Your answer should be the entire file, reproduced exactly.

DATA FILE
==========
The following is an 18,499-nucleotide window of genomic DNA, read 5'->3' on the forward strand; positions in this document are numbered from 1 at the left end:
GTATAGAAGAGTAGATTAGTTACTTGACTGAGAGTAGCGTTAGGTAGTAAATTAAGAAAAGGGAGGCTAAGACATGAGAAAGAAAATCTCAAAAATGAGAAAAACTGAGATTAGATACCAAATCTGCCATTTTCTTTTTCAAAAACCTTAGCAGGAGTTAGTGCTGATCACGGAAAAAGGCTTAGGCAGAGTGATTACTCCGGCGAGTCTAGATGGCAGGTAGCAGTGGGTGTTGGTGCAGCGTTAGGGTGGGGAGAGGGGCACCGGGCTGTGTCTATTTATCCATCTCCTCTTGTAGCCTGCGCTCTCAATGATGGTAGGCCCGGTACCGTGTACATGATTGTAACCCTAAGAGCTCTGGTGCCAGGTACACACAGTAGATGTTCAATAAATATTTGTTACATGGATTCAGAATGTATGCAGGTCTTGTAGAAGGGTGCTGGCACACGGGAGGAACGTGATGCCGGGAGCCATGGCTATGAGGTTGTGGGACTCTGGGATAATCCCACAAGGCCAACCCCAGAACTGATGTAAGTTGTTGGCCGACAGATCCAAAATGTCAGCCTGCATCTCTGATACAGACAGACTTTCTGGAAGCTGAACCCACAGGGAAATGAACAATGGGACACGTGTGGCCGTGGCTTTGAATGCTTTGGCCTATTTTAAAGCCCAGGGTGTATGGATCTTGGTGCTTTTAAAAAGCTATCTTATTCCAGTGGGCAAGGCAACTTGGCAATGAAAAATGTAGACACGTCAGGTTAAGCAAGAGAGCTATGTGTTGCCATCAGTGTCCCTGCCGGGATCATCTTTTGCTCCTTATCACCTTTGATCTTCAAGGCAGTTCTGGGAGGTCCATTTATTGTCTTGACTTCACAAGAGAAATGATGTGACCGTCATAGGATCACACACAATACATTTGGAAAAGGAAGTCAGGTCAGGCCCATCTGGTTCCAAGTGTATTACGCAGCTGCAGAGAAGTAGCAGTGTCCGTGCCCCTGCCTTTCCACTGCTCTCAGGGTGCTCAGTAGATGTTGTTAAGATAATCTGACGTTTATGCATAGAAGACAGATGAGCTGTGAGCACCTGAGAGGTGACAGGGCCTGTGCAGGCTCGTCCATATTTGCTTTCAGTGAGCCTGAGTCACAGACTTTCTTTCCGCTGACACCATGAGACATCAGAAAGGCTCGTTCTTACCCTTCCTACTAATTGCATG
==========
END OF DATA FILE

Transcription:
The following is an 18,499-nucleotide window of genomic DNA, read 5'->3' on the forward strand; positions in this document are numbered from 1 at the left end:
GTATAGAAGAGTAGATTAGTTACTTGACTGAGAGTAGCGTTAGGTAGTAAATTAAGAAAAGGGAGGCTAAGACATGAGAAAGAAAATCTCAAAAATGAGAAAAACTGAGATTAGATACCAAATCTGCCATTTTCTTTTTCAAAAACCTTAGCAGGAGTTAGTGCTGATCACGGAAAAAGGCTTAGGCAGAGTGATTACTCCGGCGAGTCTAGATGGCAGGTAGCAGTGGGTGTTGGTGCAGCGTTAGGGTGGGGAGAGGGGCACCGGGCTGTGTCTATTTATCCATCTCCTCTTGTAGCCTGCGCTCTCAATGATGGTAGGCCCGGTACCGTGTACATGATTGTAACCCTAAGAGCTCTGGTGCCAGGTACACACAGTAGATGTTCAATAAATATTTGTTACATGGATTCAGAATGTATGCAGGTCTTGTAGAAGGGTGCTGGCACACGGGAGGAACGTGATGCCGGGAGCCATGGCTATGAGGTTGTGGGACTCTGGGATAATCCCACAAGGCCAACCCCAGAACTGATGTAAGTTGTTGGCCGACAGATCCAAAATGTCAGCCTGCATCTCTGATACAGACAGACTTTCTGGAAGCTGAACCCACAGGGAAATGAACAATGGGACACGTGTGGCCGTGGCTTTGAATGCTTTGGCCTATTTTAAAGCCCAGGGTGTATGGATCTTGGTGCTTTTAAAAAGCTATCTTATTCCAGTGGGCAAGGCAACTTGGCAATGAAAAATGTAGACACGTCAGGTTAAGCAAGAGAGCTATGTGTTGCCATCAGTGTCCCTGCCGGGATCATCTTTTGCTCCTTATCACCTTTGATCTTCAAGGCAGTTCTGGGAGGTCCATTTATTGTCTTGACTTCACAAGAGAAATGATGTGACCGTCATAGGATCACACACAATACATTTGGAAAAGGAAGTCAGGTCAGGCCCATCTGGTTCCAAGTGTATTACGCAGCTGCAGAGAAGTAGCAGTGTCCGTGCCCCTGCCTTTCCACTGCTCTCAGGGTGCTCAGTAGATGTTGTTAAGATAATCTGACGTTTATGCATAGAAGACAGATGAGCTGTGAGCACCTGAGAGGTGACAGGGCCTGTGCAGGCTCGTCCATATTTGCTTTCAGTGAGCCTGAGTCACAGACTTTCTTTCCGCTGACACCATGAGACATCAGAAAGGCTCGTTCTTACCCTTCCTACTAATTGCATG